How is Brexit causing a stir between brokers and affiliated companies?

With the UK leaving the EU, new financial regulations in the UK and their implementation and enforcement guidelines change daily. As part of these changes, companies that market, distribute or sell crypto assets and crypto CFDs to retail customers in or from the UK would have had to cease these activities by January 6, 2021.

The latest directive, named FCA PS20 / 10, is new territory that has not yet been fully uncovered and it is difficult to predict how the new directive will be approached and practically enforced. Many brokers and affiliated companies in the financial sector are already reassessing their next steps in business and are looking for legal and banking solutions for the new situation.

As the interest continues to grow, Finance Magnates found time to speak to international legal and banking professionals Tal Itzhak Ron and Emily Helmer of Tal Ron, Drihem & amp; Co., law firm, to shed some light on the unknown and share some tips.

Q: Tal, Emily, who does the FCA PS20 / 10 Directive apply to?

A: The FCA PS20 / 10 directive is particularly relevant for:

However, you may find that this is not an exhaustive list and the policy may apply to other parties and service providers.

Q: Tal, let’s say I am an affiliate practitioner bringing traffic to FX brokers through a cost-per-acquisition (CPA) model. Does that apply to me?

A: This is the main question we have discussed with many of our connected customers since the regulation was even proposed. They were particularly concerned about how the authorities define, « A company that markets products that reference crypto assets. » Does this only apply to the actual campaign owners themselves (the brokers)? Or does this also apply to the companies that actually publish the crypto assets for sale and distribution (this can be the partner who either works directly with the broker or through a partner network)?

Our company is closely monitoring the situation and is already taking action with many of our clients – brokers, affiliates, and technology providers – to update their terms and conditions to cover these options.

Q: Emily, what do we know for sure?

A: In the UK, the marketing and distribution of financial instruments and the provision of related services are governed by the UK funding regime.

The addition of crypto assets to the list of financial instruments covered by the funding regime will affect the ability of service providers to distribute crypto assets and market related services in the UK.

As before, all marketers (whether in the UK or for customers in the UK) are still subject to the CAP code – the UK code for non-broadcast advertising and Direct & amp; Advertising marketing.

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We discussed two chapters of the code with our customers that are specifically relevant to the new guidelines after Brexit.

Chapter 1: Compliance specifies that the marketer must not state or otherwise imply that a product can be legally sold if it is not possible, as required by law. In light of the new policy, crypto assets and CFDs cannot legally be sold to UK residents.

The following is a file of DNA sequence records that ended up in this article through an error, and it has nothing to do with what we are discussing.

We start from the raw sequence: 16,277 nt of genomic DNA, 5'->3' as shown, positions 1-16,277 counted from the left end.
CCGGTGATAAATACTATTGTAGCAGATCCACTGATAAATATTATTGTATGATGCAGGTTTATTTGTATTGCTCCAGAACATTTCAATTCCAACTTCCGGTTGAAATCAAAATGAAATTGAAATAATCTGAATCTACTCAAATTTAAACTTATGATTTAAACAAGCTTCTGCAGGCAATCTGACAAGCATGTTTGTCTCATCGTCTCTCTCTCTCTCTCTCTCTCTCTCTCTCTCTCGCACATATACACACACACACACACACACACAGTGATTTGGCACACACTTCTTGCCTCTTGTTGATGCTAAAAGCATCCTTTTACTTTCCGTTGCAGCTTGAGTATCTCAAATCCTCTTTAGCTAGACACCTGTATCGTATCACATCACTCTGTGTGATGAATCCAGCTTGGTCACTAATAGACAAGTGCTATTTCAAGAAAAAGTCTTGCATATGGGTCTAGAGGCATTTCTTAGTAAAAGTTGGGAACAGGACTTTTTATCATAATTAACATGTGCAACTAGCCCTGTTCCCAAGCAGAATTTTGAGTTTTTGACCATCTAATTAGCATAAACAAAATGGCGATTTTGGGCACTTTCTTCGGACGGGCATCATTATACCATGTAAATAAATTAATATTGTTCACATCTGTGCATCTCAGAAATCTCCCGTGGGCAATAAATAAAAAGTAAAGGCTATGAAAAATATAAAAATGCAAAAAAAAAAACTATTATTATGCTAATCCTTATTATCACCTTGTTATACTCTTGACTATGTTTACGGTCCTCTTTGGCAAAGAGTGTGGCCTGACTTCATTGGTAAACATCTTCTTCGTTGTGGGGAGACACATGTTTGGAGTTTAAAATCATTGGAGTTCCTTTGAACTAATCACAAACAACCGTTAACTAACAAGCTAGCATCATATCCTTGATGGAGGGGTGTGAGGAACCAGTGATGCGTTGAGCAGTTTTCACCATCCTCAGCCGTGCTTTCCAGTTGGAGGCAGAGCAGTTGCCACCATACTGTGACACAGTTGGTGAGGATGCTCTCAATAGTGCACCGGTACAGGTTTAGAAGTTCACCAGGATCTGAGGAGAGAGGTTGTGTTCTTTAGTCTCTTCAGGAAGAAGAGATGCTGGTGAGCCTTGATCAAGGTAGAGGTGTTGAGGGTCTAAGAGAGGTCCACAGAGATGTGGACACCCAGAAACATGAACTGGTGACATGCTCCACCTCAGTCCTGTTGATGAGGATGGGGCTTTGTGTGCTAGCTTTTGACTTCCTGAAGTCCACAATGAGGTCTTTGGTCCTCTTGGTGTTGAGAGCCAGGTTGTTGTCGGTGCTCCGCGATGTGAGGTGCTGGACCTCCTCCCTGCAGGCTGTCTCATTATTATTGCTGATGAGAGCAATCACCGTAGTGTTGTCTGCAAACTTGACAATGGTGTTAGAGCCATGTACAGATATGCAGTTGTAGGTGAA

Chapter 14: Financial Products states that marketers of these products (although the classification itself is ambiguous) when promoting financial products are subject to FCA guidelines.

Q: So Emily and Tal, what options do I have now in marketing crypto assets and CFDs?

A: While the marketing of unregulated crypto assets to UK investors is restricted due to “controlled investments” and “controlled activities”, some customers have successfully obtained exemptions for marketing materials.

As part of the Financial Promotion Order 2005 (FPO) there is, among other things, the option of having marketing material approved by an FCA authorized body before it is sold.

Brokers, platforms and affiliates are working closely with our team to modify their insert orders and terms and conditions to adequately protect themselves by adding full compliance disclaimers and indemnity clauses to ensure they are unilateral, yet protected transparent and in accordance with the applicable rules. Compliance is not only a challenge, but also an opportunity for maintaining a successful financial business. There are so many successful companies that can be a good example.

Q: Tal, as a courtesy to our readers, without considering it legal advice – can you give an example of an update of such a legal arrangement?

A: Sure. One clause we added to the terms and conditions of one of the leading affiliate networks in the field read as follows:

“The customer (the broker) acknowledges that the company (the network) is acting solely as an intermediary. Therefore, the company is in no way responsible for confirming, monitoring, or approving compliance by the customer or any third party (the partner) with all applicable laws and regulations. The company is not a party to the transaction and / or the interaction between the customer and the third party service providers carried out by the customer and their customers. This is the sole responsibility of the customer. « 

Similarly, brokers had changes to their agreements – both with partners and with traders – in which we expanded many of the clauses that deal with responsibility and compensation.

Thank you, Tal Itzhak Ron and Emily Helmer of Tal Ron, Drihem & amp; Co., law firm for the expert insights and I look forward to meeting you again soon.

How is Brexit causing a stir between brokers and affiliated companies?
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